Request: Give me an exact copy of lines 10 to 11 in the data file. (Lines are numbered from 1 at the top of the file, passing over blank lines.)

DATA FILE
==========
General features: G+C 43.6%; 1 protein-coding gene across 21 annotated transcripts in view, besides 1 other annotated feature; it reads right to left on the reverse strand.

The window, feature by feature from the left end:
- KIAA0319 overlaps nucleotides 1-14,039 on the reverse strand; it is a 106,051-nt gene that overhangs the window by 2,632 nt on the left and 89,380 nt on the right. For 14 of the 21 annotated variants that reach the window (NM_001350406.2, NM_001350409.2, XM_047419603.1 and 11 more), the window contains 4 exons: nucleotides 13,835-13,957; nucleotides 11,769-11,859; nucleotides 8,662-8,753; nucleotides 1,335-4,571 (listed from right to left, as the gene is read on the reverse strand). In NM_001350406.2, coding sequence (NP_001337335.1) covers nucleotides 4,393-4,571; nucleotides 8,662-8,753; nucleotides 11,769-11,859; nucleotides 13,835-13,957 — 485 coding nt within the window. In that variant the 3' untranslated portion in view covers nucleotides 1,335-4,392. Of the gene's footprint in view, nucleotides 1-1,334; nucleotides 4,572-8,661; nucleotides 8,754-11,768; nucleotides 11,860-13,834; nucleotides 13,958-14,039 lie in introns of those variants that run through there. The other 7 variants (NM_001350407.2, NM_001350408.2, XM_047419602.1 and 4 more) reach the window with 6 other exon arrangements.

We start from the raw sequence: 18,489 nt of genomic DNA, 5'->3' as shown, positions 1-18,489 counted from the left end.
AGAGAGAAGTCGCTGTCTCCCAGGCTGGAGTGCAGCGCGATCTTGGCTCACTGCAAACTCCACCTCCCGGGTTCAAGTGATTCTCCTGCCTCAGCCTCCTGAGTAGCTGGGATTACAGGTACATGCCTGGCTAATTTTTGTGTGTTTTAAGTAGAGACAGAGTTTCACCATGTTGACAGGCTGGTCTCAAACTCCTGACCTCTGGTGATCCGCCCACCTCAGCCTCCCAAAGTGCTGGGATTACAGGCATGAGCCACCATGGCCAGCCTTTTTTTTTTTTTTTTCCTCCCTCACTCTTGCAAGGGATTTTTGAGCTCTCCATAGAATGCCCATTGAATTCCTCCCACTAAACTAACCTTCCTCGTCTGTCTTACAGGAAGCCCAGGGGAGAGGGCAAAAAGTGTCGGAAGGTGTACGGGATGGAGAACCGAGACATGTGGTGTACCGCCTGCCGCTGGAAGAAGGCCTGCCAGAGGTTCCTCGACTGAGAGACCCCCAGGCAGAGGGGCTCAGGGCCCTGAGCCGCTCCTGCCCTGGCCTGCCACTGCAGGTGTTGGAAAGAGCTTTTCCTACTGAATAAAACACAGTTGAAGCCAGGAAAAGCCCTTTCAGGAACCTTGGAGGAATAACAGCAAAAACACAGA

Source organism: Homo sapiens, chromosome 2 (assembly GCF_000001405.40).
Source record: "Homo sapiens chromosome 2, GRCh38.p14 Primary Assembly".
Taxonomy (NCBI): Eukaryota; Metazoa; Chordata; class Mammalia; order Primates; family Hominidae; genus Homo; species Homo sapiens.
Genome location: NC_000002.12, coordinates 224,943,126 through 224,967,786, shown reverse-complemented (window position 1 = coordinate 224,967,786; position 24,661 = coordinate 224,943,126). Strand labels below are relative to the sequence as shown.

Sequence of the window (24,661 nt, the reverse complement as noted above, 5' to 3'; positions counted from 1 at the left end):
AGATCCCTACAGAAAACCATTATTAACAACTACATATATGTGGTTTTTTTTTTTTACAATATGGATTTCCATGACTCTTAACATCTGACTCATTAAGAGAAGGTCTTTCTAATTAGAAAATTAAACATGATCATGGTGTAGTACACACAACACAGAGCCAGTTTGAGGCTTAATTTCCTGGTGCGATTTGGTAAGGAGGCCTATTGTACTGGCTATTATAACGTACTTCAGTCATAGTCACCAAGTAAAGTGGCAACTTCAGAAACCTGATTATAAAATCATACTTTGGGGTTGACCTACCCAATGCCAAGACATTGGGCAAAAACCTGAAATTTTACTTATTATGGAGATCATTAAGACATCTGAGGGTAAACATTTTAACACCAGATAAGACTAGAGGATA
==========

Sequence of the window (24,661 nt, the reverse complement as noted above, 5' to 3'; positions counted from 1 at the left end):
AGATCCCTACAGAAAACCATTATTAACAACTACATATATGTGGTTTTTTTTTTTTACAATATGGATTTCCATGACTCTTAACATCTGACTCATTAAGAGAAGGTCTTTCTAATTAGAAAATTAAACATGATCATGGTGTAGTACACACAACACAGAGCCAGTTTGAGGCTTAATTTCCTGGTGCGATTTGGTAAGGAGGCCTATTGTACTGGCTATTATAACGTACTTCAGTCATAGTCACCAAGTAAAGTGGCAACTTCAGAAACCTGATTATAAAATCATACTTTGGGGTTGACCTACCCAATGCCAAGACATTGGGCAAAAACCTGAAATTTTACTTATTATGGAGATCATTAAGACATCTGAGGGTAAACATTTTAACACCAGATAAGACTAGAGGATA